An alumnus and member of the University’s Board of Trustees pledged $1 million to the Elliott School of International Affairs this week, a gift that the school will use to extend its global reach through research and fellowship grants.
The donation from David Nadler, who joined the board last July, will establish the Nadler Endowment in Leadership and Governance, a unique fund to support student and faculty research, scholarships and fellowships for students and seminars and conferences for Elliott staff.
“I wanted to match up my interest with things at Elliott. I thought that was the way to make it a lasting contribution,” Nadler said, referring to his years as an academic, when he published 14 books about leadership and governance before entering into business.
Nadler said he believes donating to “an institution that benefits you” is a requirement for graduates with the means to contribute.
“Tuition does not cover the cost of education. I was able to go, because some other people in the past gave and paid for part of my education,” he said. “For people who have done reasonably well in life, part of the obligation is to then support the generations following us.”
The trustee, who received a bachelor’s degree in international affairs from GW in 1970 and now serves as chairman of the Elliott School’s International Council, called the school GW’s “crown jewel,” pointing to the school’s highly ranked academic programs.
Nadler is the vice chairman of Marsh & McLennan Companies, Inc., a global consulting firm that works specifically on leadership in large-scale corporations.
Meegan McVay, director of development for the Elliott School, said the donation contributes to an area of study that has not received its own funds in the past.
“We have not had the resources to create a sharp and sustained focus specifically on leadership and governance. The Nadler Endowment in Leadership and Governance will fill that gap,” McVay said.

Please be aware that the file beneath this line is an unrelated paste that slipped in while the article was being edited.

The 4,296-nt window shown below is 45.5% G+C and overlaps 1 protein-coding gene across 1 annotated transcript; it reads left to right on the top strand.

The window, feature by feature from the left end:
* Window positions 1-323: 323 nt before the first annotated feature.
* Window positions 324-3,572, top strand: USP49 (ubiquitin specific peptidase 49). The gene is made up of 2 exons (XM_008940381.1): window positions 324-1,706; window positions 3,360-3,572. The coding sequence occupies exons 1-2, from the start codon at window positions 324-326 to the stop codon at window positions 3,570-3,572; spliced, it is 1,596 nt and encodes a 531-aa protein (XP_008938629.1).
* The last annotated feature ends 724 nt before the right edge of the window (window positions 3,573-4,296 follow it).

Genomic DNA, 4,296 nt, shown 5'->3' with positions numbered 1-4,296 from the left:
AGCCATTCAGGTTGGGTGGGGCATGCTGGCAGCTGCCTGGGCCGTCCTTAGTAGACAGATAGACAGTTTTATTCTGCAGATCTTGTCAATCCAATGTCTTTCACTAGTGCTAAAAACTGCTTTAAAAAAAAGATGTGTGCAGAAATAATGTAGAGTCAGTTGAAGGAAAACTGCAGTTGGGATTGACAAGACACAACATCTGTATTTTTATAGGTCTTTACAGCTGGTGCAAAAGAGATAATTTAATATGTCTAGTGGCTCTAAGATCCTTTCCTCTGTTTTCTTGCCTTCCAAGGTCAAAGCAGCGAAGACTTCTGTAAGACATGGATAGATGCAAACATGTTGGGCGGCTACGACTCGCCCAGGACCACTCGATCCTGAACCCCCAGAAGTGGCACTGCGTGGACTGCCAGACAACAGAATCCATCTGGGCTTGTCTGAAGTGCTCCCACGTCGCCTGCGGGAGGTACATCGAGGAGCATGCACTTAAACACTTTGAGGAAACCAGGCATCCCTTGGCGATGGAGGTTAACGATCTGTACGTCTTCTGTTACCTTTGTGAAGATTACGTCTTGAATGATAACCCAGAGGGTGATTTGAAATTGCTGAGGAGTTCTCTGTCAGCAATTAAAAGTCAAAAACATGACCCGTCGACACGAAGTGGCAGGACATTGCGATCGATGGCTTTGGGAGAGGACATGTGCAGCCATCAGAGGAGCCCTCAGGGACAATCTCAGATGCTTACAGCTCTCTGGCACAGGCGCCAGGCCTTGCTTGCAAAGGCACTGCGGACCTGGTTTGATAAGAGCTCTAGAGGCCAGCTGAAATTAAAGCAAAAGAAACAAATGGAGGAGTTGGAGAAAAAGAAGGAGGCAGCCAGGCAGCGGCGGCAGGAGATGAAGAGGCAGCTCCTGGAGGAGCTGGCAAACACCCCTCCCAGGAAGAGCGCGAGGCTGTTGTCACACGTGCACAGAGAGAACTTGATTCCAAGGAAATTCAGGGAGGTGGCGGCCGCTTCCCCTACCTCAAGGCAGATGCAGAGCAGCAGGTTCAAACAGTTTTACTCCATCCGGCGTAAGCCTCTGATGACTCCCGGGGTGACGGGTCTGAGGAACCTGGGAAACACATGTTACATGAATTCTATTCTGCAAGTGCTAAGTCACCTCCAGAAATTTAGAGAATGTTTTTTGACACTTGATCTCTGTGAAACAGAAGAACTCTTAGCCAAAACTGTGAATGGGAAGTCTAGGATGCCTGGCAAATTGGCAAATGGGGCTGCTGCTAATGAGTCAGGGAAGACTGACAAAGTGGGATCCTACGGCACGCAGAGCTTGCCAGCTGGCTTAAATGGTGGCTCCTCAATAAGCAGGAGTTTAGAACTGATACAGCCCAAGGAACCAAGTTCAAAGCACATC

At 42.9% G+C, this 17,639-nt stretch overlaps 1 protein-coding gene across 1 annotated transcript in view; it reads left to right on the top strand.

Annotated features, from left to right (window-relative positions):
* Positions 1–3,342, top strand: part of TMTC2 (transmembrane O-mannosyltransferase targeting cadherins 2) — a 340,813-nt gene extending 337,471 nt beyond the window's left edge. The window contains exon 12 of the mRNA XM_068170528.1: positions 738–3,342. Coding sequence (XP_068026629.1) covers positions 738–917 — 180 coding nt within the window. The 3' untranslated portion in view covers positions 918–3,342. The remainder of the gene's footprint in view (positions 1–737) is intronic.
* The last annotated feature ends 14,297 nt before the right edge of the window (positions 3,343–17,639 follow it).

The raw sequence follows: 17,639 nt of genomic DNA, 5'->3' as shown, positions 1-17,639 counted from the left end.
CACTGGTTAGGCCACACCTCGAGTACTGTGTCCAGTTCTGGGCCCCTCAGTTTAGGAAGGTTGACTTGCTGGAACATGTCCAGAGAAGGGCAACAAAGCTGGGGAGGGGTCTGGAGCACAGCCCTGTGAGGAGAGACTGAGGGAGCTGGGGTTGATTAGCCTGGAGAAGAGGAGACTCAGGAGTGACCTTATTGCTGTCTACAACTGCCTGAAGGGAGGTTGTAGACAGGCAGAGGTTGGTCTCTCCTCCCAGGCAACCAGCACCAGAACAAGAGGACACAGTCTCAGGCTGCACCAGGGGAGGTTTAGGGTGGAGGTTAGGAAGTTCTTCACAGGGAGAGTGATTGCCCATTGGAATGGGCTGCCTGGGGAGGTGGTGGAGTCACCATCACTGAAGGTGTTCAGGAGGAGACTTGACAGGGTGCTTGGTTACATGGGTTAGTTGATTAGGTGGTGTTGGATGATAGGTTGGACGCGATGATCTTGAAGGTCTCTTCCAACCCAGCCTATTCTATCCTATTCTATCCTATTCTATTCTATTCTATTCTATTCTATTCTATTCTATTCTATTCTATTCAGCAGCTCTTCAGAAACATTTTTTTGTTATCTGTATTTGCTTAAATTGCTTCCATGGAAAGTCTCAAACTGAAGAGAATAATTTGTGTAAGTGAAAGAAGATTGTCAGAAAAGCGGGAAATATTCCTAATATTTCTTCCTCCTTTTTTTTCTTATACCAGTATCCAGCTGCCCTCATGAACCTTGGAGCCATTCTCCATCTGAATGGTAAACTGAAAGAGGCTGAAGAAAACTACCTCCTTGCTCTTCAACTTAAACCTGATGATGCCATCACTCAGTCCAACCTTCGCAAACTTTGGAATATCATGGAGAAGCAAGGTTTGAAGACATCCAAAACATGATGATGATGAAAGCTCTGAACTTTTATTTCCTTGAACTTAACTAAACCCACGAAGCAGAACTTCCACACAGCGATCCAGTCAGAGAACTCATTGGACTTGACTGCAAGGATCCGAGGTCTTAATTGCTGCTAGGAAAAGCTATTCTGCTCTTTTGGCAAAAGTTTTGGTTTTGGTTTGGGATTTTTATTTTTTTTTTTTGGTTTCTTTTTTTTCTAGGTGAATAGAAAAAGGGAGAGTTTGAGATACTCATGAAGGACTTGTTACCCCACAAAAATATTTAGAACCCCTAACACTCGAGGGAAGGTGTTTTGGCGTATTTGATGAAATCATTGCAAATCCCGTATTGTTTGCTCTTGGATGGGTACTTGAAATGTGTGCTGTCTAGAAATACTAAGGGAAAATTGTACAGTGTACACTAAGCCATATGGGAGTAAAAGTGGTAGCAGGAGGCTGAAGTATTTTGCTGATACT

The gift will “substantially enhance” the school’s focus on international studies, adding prestige to the University, Elliott School Dean Michael Brown, who declined to sit for an interview, said in a statement.
“Managing the challenges that are being generated by globalization will be extremely difficult, but one thing is clear: Good leadership and good governance will be increasingly important in our interconnected world,” Brown said.
Since Brown was named dean in 2005, he has prioritized cross-school collaborations, academic excellence and connections with alumni.
Nadler’s gift concludes a strong year of fundraising for the Elliott School, Patricia Danver, a spokeswoman for the Division of Development and Alumni Relations, said. She declined to disclose the individual school’s fundraising figures.
The Elliott School saw a $2 million donation from the Carnegie Corporation of New York and the John D. and Catherine T. MacArthur Foundation in January to support research in the Middle East and Eurasia.
Last February, the school fielded one of the largest gifts in its history – a $3.15 million gift to advance research, teaching and outreach.
“We are thrilled and gratified that Dr. Nadler, as an alumnus and a trustee, stepped forward with a gift that will support students and grow programs at GW,” Danver said.